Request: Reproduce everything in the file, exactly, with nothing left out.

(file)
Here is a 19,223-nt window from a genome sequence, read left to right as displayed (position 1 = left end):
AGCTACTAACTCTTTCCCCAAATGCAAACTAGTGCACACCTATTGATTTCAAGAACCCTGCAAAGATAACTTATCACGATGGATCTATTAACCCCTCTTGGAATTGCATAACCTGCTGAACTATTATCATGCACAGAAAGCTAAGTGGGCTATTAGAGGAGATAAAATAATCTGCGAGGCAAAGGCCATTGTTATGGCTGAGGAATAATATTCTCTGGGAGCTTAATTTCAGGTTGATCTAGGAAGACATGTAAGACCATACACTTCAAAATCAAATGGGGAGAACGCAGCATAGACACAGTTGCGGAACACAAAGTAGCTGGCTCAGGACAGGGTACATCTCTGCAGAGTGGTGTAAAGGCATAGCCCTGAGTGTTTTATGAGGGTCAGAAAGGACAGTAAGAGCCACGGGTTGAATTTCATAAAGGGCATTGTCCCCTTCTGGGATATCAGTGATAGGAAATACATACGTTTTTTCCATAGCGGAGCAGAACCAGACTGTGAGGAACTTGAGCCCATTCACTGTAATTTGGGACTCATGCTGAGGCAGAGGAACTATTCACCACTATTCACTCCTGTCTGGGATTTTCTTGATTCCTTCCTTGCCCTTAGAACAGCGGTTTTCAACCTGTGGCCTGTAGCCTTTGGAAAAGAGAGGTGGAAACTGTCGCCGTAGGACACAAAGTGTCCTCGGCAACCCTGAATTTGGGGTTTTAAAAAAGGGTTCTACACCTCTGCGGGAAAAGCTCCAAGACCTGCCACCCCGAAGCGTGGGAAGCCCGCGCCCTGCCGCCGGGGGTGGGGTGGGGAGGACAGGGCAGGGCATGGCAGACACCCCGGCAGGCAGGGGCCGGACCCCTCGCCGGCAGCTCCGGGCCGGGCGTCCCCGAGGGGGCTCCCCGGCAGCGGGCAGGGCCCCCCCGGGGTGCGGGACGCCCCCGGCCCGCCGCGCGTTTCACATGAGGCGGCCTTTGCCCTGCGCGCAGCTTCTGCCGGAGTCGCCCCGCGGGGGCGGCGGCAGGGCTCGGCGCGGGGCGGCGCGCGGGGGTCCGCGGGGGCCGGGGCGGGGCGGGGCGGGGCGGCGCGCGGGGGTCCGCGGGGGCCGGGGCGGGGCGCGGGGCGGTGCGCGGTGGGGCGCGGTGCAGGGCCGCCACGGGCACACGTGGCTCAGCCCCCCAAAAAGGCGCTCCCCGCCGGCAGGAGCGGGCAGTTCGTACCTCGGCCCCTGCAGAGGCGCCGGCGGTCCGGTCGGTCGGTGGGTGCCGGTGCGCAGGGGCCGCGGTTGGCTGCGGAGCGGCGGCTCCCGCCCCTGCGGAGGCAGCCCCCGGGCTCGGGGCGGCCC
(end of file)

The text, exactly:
Here is a 19,223-nt window from a genome sequence, read left to right as displayed (position 1 = left end):
AGCTACTAACTCTTTCCCCAAATGCAAACTAGTGCACACCTATTGATTTCAAGAACCCTGCAAAGATAACTTATCACGATGGATCTATTAACCCCTCTTGGAATTGCATAACCTGCTGAACTATTATCATGCACAGAAAGCTAAGTGGGCTATTAGAGGAGATAAAATAATCTGCGAGGCAAAGGCCATTGTTATGGCTGAGGAATAATATTCTCTGGGAGCTTAATTTCAGGTTGATCTAGGAAGACATGTAAGACCATACACTTCAAAATCAAATGGGGAGAACGCAGCATAGACACAGTTGCGGAACACAAAGTAGCTGGCTCAGGACAGGGTACATCTCTGCAGAGTGGTGTAAAGGCATAGCCCTGAGTGTTTTATGAGGGTCAGAAAGGACAGTAAGAGCCACGGGTTGAATTTCATAAAGGGCATTGTCCCCTTCTGGGATATCAGTGATAGGAAATACATACGTTTTTTCCATAGCGGAGCAGAACCAGACTGTGAGGAACTTGAGCCCATTCACTGTAATTTGGGACTCATGCTGAGGCAGAGGAACTATTCACCACTATTCACTCCTGTCTGGGATTTTCTTGATTCCTTCCTTGCCCTTAGAACAGCGGTTTTCAACCTGTGGCCTGTAGCCTTTGGAAAAGAGAGGTGGAAACTGTCGCCGTAGGACACAAAGTGTCCTCGGCAACCCTGAATTTGGGGTTTTAAAAAAGGGTTCTACACCTCTGCGGGAAAAGCTCCAAGACCTGCCACCCCGAAGCGTGGGAAGCCCGCGCCCTGCCGCCGGGGGTGGGGTGGGGAGGACAGGGCAGGGCATGGCAGACACCCCGGCAGGCAGGGGCCGGACCCCTCGCCGGCAGCTCCGGGCCGGGCGTCCCCGAGGGGGCTCCCCGGCAGCGGGCAGGGCCCCCCCGGGGTGCGGGACGCCCCCGGCCCGCCGCGCGTTTCACATGAGGCGGCCTTTGCCCTGCGCGCAGCTTCTGCCGGAGTCGCCCCGCGGGGGCGGCGGCAGGGCTCGGCGCGGGGCGGCGCGCGGGGGTCCGCGGGGGCCGGGGCGGGGCGGGGCGGGGCGGCGCGCGGGGGTCCGCGGGGGCCGGGGCGGGGCGCGGGGCGGTGCGCGGTGGGGCGCGGTGCAGGGCCGCCACGGGCACACGTGGCTCAGCCCCCCAAAAAGGCGCTCCCCGCCGGCAGGAGCGGGCAGTTCGTACCTCGGCCCCTGCAGAGGCGCCGGCGGTCCGGTCGGTCGGTGGGTGCCGGTGCGCAGGGGCCGCGGTTGGCTGCGGAGCGGCGGCTCCCGCCCCTGCGGAGGCAGCCCCCGGGCTCGGGGCGGCCC